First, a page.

General Election 2024: Rishi Sunak isn't the first to have his election campaign dominated by sleaze

Dr Matthew Francis explores election sleaze scandals of the past, and the public's lack of trust in British politicians.

Rishi Sunak side profile looking down.

The withdrawal of support for two parliamentary candidates under investigation by the Gambling Commission for placing allegedly suspicious bets is merely the latest blow to the Conservative election campaign. After his rain-sodden election announcement and his own D-Day gaffe, Sunak must wonder what else could go wrong. 

Of course, Sunak is far from the first Conservative leader to find his party beset by allegations of ‘sleaze’. In 1997, John Major entered the general election campaign on the back of five years in which a range of financial and sexual misconduct allegations were levelled against many of his parliamentary colleagues. The most prominent ‘cash for questions’ scandal, which prompted the BBC journalist Martin Bell to stand in – and win – one of the safest Tory seats in the country as an anti-corruption candidate. Sunak might, at least, count himself lucky that these allegations have broken too late for that to happen. 

From a short-term perspective, these stories will further damage the Conservative campaign. Quite apart from the fact that they follow hot on the heels of a series of (what might generously be described as) campaign mishaps, they may also jog the public memory of other recent Tory scandals, such as ‘partygate’ or the suspension of multiple MPs over sexual misconduct and lobbying allegations. For many undecided voters, this may be enough to dissuade them from returning to the Conservative fold.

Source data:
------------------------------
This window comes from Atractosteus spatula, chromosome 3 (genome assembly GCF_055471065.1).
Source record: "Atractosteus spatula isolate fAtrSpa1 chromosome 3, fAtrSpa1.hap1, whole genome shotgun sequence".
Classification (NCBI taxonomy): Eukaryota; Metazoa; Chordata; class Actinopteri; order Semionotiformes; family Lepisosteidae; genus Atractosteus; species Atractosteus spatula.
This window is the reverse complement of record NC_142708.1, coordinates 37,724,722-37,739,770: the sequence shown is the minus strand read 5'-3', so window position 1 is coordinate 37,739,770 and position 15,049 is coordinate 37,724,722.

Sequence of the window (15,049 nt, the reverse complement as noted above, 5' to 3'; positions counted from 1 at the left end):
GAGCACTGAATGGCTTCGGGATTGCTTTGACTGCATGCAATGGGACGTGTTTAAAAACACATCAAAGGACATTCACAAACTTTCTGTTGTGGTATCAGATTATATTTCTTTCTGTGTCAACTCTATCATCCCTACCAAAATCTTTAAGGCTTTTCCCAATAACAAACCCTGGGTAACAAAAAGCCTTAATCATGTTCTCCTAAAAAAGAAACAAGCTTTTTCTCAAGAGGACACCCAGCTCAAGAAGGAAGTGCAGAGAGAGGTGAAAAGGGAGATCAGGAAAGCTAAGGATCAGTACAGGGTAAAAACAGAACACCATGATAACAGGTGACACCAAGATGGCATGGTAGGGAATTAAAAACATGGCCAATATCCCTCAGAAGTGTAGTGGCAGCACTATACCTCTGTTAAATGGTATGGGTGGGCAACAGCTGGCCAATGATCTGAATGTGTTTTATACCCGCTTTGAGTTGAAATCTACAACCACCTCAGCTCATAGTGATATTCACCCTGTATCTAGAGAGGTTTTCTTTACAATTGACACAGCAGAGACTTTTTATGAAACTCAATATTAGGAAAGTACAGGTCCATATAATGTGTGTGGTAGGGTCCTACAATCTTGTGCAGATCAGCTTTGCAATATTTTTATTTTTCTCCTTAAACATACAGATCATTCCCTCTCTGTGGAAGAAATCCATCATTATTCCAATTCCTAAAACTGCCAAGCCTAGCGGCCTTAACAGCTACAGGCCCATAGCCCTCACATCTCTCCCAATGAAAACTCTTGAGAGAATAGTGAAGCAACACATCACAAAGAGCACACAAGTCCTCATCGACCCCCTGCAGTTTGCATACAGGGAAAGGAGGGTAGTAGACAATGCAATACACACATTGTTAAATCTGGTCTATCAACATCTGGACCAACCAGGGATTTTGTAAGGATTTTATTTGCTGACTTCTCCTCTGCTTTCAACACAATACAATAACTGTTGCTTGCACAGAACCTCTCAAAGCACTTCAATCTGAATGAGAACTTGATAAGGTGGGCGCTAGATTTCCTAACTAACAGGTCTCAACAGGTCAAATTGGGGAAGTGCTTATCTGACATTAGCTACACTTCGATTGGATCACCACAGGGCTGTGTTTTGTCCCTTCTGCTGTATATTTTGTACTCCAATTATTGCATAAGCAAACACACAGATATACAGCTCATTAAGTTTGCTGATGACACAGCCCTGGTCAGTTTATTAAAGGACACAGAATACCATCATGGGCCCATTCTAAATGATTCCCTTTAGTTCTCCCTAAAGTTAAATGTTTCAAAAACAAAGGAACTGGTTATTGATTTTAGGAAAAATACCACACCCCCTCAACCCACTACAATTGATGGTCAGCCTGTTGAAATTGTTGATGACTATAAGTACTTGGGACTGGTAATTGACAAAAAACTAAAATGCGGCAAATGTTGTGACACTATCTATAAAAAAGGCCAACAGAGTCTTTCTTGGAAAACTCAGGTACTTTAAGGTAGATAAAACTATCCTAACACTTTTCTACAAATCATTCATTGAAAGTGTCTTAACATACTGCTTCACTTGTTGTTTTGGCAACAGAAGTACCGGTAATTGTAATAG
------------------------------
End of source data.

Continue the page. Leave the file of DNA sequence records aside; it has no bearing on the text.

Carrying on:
However, in the longer-term, the allegations both speak to and feed into a wider crisis that faces all mainstream political parties. According to data from the British Social Attitudes survey, public trust in politicians has fallen steadily since the beginning of the 1980s, and particularly sharply since the expenses scandal of 2009. The most recent survey found that nearly 58% of voters ‘almost never’ trust politicians to tell the truth, whatever their party. That distrust of the political mainstream is one of the factors that has fuelled the rise of populist parties like Reform. 

For many voters, the betting allegations may be further evidence that they cannot trust any politician – and that is not just a problem for the Conservatives.

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